Straight Angle™: July 2004
Friday, July 30, 2004
Wednesday, July 28, 2004
Yeah- today(Wednesday) had been a great day. Actually, We had the induction of our Junie Members in our MAYA team. We had a wonderful presentation and an excellent response. The Junior Team is selected through a Random number generation Process.Then every one of the junie is put into any of the 5 teams. Though we started off with the Mayan concept, as of now, the only identity that remains is that of our Logo- which is the Peace symbol and our caption - Balanced Insanity( Remember- this is one of my contribution to the team). We have 27 junie members along with 27 senies. This should be the ideal team, as we senie members share a great chemistry amongst ourselves and that has to be with the junies too. If that exists, then I think our team would be the best of the teams here in TAPMI. We also want exactly that. We want to Win this EPISODE.
Then I personally had a discussion with Prof.Sankaran. We were speaking about how Communism had failed the states that trusted it. He is of the view that Communism lost its humanity somewhere in the Middle. But I think, Communism's ideals were as genuine and as egalitarian as possible, But that sort of system would have been the best suited for such times and for such conditions. Russia became great state not only because of its resources but also because of Communism. That it fell apart because of Communism is also to be considered. Maybe Communism as a "Siththaantham" has outlived it's mandated life. May be the changing times would have been harsh on the System.
India with a passion for Communism and Socialism had long been attaching significance to both of these. But it is time for us to give a second thought about the usefulness of such a system in these times. Only TIME will tell whether such a debate is fruitful.
Tuesday, July 27, 2004
Now-a-days I have become very Busy. Iam developing a website for myself and our Team "Maya". I have not yet hosted it but the process is going on very fine. Its just at the finishing touches and I think it is going to have a nice Impact. I will shortly upload all those pages that I have been designing. I would put them up in the Geocities page. I have some 2 MB of pages. It might take some time, yet will be successful. Then We got our Junior Team Members for all the BrandScan Committees. We in EMC(Event Management Committee) have got 3 members - One girl and 2 Guys - Saurav Palit, Suyog Kulkarni, Priyadarshini V Prabhu. Nice Team. Will have to see how this team gell with us. As of now, Iam the only Senior Member new to EMC. I wasnt there in the Team last year. So, Iam as good or as bad as the new Junior Members. Last Year BrandScan was a great success, making around Rs.80,000 Profit on a Budget of Rs.6.5 Lakhs. Given that, its completely Student's responsibility, this turnover was impressive. Last time our Main Sponsor was IBM. This time Though sponsor hasnt been decided yet, our Media partners have been finalised- guess who- MTv. Also, Business India and Times of India would also be our Media Partners. Great News even before we have started working on the Event- in the real sense. I just pray god that this event goes off good.
Monday, July 26, 2004
Then I tried to post this:
But since I tried to post from Outlook with a picture, it didnt work, I got a reply from Blogger telling that my post wasnt successful. Then I tried changing the Topic from "@ Last" to "At Last" and guess what- I got it Eureka I have got it........ Thats Great... I have got it. Sometimes things work Luckily....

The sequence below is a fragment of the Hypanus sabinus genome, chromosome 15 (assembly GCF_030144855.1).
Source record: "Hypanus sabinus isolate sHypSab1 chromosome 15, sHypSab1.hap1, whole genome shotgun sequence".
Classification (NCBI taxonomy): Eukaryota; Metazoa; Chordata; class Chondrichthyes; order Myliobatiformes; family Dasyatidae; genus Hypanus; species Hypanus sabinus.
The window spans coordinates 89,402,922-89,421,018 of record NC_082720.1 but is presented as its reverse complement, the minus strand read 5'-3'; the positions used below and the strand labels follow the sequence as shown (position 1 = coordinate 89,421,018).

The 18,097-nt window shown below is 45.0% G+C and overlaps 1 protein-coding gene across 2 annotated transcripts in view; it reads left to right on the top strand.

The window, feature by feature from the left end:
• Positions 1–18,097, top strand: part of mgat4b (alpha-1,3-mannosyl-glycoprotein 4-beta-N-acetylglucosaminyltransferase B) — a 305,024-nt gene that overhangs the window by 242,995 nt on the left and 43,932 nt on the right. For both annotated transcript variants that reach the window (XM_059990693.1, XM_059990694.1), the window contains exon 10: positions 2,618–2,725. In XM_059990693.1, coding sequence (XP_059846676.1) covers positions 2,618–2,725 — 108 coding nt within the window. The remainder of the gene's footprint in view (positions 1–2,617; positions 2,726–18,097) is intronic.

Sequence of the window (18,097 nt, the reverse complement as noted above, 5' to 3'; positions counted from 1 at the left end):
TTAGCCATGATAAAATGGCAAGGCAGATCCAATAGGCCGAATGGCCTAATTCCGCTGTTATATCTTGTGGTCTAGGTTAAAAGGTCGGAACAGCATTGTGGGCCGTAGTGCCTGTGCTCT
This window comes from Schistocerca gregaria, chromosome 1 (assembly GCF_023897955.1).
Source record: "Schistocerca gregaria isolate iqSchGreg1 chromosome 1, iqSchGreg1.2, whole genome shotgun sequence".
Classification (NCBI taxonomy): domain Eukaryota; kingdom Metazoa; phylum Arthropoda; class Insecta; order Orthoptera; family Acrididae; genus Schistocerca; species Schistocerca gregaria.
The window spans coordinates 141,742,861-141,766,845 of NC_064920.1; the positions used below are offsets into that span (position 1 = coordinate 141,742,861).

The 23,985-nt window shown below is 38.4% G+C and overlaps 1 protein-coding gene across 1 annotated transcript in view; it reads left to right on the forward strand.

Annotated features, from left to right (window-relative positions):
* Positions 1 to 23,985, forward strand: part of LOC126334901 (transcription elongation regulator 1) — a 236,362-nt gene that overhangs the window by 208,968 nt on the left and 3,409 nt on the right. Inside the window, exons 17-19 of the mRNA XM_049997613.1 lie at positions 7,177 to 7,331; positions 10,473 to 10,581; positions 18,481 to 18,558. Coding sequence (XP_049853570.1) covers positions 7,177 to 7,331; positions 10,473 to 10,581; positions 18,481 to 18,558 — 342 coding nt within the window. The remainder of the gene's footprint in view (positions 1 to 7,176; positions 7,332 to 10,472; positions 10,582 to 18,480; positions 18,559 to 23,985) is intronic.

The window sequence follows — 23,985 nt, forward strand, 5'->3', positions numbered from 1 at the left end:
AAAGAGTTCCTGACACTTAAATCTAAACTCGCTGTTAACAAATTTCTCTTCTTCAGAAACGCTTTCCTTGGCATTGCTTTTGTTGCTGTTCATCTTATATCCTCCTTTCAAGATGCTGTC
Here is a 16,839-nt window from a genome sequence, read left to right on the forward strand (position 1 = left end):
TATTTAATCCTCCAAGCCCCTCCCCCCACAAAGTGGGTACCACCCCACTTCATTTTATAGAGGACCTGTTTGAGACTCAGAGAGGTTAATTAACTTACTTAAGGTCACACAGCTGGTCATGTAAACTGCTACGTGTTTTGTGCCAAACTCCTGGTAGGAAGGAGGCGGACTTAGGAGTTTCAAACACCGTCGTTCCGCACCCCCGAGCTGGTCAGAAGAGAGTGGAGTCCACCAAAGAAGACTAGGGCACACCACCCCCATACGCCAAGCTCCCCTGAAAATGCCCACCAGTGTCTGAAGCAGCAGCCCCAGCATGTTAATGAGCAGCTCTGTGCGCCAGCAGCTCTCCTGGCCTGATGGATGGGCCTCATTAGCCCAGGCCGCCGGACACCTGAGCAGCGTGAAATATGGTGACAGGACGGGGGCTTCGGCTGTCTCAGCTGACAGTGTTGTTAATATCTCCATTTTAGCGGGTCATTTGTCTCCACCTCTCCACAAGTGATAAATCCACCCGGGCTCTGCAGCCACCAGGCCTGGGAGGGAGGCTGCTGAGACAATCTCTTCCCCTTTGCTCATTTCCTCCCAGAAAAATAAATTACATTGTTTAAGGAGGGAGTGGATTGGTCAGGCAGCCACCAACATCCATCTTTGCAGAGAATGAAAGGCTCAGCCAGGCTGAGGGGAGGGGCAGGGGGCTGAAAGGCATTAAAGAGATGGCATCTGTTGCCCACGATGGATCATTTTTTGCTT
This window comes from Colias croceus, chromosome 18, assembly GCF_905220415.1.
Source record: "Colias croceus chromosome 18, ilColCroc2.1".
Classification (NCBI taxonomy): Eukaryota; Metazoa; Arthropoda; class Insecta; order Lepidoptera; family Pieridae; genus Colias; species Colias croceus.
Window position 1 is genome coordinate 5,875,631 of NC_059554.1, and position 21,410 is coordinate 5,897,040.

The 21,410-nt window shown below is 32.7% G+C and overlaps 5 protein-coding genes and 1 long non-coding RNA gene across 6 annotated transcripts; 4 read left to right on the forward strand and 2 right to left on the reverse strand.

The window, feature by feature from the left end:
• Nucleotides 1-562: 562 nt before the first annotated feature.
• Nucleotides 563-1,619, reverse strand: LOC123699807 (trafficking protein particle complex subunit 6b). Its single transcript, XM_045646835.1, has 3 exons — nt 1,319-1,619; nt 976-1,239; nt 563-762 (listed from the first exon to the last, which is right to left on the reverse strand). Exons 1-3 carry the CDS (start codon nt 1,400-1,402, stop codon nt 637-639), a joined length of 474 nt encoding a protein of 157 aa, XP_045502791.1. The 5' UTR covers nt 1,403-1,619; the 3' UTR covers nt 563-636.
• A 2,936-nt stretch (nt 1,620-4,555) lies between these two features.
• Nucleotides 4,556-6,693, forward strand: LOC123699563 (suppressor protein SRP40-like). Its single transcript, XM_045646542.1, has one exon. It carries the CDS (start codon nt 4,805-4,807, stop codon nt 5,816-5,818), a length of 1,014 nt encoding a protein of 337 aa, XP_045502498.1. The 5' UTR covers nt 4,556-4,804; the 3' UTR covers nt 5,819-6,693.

Sunday, July 25, 2004
Coming back to the blogging thing, Still i feel the need to blog jus because this concept of putting myself in open gives me immense peace, and i have been learning quite a bit through this. I have started to look for Movable type- lemme see what that brings in.
The EPISODE team is still in the making. Iam creating a site with geocities describing the entire event. I might also post some of the photos of the event there. It's coming out pretty well.Got finished with the Junior selection for the Event Management Committee- just now. Got struck with 5 people who had been chosen by other committees also. It took my entire day today to sort out the issues and get whom I need. Now it is settled and it's time to start working for BrandScan.
Tuesday, July 20, 2004
Sunday, July 18, 2004
Saturday, July 17, 2004
Jus out from "New"-awful film. Full of double meaning dialogues. Simple and Idiotic story line. Except the song"Sakkara innikera sakkara" others are not that great. Even at this age at around 60, SPB is great- simply no competition.I go mad at his voice. That youth and that enthu, I haven't found it with anybody else.
Coming back to the film, its just a plan simple story line in which, a small boy(Surya) of 8 years age, runs away from his family because, his mother (Devayani) scolds him for some mischief. This guy is spotted by a scientist (Manivannan) who prides himself for inventing such illustrious products like an automatic system that wakes u up by striking literally at ur head and an assembly line sort of morning abbulations functions- with all brushing, bathing drying automated.(Though nice imagination, when seen in screen, it made me laugh rather than believe). Then this scientist reasons the problem is because the guy is small and offers to make him big and thus also test the efficacy of his drug. The boy agrees and he is administered the medicine. This makes him a big man of 28 years age. Now as all men in film does, he falls in Love with a girl (Simran), who acts rather bizarrely at times (Remember Laila in Pithamagan?). Karunas comes in as the assistant for the scientist.